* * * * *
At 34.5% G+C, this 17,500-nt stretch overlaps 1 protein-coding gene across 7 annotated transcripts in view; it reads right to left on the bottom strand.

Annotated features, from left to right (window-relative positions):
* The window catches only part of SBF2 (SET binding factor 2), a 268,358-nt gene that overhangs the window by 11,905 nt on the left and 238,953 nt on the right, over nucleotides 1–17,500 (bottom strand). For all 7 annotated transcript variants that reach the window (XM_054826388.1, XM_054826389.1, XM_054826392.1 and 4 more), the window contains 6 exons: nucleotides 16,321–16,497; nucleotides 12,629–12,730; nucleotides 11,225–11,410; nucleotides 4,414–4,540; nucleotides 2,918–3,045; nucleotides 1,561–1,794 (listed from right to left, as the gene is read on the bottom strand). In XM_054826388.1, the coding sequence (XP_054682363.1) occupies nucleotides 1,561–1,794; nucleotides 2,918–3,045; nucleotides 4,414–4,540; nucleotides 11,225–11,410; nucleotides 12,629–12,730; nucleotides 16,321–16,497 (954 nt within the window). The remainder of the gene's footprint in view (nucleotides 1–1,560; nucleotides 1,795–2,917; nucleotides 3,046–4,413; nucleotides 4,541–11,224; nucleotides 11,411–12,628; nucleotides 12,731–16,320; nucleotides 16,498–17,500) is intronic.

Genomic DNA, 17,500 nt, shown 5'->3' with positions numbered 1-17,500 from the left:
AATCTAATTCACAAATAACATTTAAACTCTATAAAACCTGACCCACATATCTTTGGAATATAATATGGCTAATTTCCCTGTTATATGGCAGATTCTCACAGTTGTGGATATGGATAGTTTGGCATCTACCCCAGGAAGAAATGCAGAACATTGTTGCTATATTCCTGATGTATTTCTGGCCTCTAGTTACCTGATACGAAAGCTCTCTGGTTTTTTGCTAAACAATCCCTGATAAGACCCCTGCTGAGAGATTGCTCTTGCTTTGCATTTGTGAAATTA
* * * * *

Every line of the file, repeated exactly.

At 34.5% G+C, this 17,500-nt stretch overlaps 1 protein-coding gene across 7 annotated transcripts in view; it reads right to left on the bottom strand.

Annotated features, from left to right (window-relative positions):
* The window catches only part of SBF2 (SET binding factor 2), a 268,358-nt gene that overhangs the window by 11,905 nt on the left and 238,953 nt on the right, over nucleotides 1–17,500 (bottom strand). For all 7 annotated transcript variants that reach the window (XM_054826388.1, XM_054826389.1, XM_054826392.1 and 4 more), the window contains 6 exons: nucleotides 16,321–16,497; nucleotides 12,629–12,730; nucleotides 11,225–11,410; nucleotides 4,414–4,540; nucleotides 2,918–3,045; nucleotides 1,561–1,794 (listed from right to left, as the gene is read on the bottom strand). In XM_054826388.1, the coding sequence (XP_054682363.1) occupies nucleotides 1,561–1,794; nucleotides 2,918–3,045; nucleotides 4,414–4,540; nucleotides 11,225–11,410; nucleotides 12,629–12,730; nucleotides 16,321–16,497 (954 nt within the window). The remainder of the gene's footprint in view (nucleotides 1–1,560; nucleotides 1,795–2,917; nucleotides 3,046–4,413; nucleotides 4,541–11,224; nucleotides 11,411–12,628; nucleotides 12,731–16,320; nucleotides 16,498–17,500) is intronic.

Genomic DNA, 17,500 nt, shown 5'->3' with positions numbered 1-17,500 from the left:
AATCTAATTCACAAATAACATTTAAACTCTATAAAACCTGACCCACATATCTTTGGAATATAATATGGCTAATTTCCCTGTTATATGGCAGATTCTCACAGTTGTGGATATGGATAGTTTGGCATCTACCCCAGGAAGAAATGCAGAACATTGTTGCTATATTCCTGATGTATTTCTGGCCTCTAGTTACCTGATACGAAAGCTCTCTGGTTTTTTGCTAAACAATCCCTGATAAGACCCCTGCTGAGAGATTGCTCTTGCTTTGCATTTGTGAAATTA